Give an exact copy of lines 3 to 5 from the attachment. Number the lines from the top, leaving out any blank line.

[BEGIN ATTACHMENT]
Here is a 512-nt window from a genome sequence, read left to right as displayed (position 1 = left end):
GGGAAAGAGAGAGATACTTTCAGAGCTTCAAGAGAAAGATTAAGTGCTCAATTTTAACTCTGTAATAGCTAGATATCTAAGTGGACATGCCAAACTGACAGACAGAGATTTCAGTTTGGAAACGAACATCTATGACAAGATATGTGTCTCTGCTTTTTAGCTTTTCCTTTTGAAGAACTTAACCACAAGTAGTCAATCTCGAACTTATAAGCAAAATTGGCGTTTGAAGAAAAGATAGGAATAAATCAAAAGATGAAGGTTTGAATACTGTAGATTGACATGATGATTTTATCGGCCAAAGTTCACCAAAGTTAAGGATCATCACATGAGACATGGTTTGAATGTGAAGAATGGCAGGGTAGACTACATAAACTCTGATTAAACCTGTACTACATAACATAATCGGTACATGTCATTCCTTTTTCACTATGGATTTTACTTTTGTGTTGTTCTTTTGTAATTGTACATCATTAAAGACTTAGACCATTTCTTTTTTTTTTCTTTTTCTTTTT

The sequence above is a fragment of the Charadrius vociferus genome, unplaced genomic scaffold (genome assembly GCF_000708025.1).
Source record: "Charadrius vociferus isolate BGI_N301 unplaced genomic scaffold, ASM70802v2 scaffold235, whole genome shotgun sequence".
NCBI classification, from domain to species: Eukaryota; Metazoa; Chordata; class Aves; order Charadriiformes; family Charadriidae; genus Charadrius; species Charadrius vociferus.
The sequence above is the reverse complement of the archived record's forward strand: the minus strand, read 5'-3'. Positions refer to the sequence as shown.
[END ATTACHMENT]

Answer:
The sequence above is a fragment of the Charadrius vociferus genome, unplaced genomic scaffold (genome assembly GCF_000708025.1).
Source record: "Charadrius vociferus isolate BGI_N301 unplaced genomic scaffold, ASM70802v2 scaffold235, whole genome shotgun sequence".
NCBI classification, from domain to species: Eukaryota; Metazoa; Chordata; class Aves; order Charadriiformes; family Charadriidae; genus Charadrius; species Charadrius vociferus.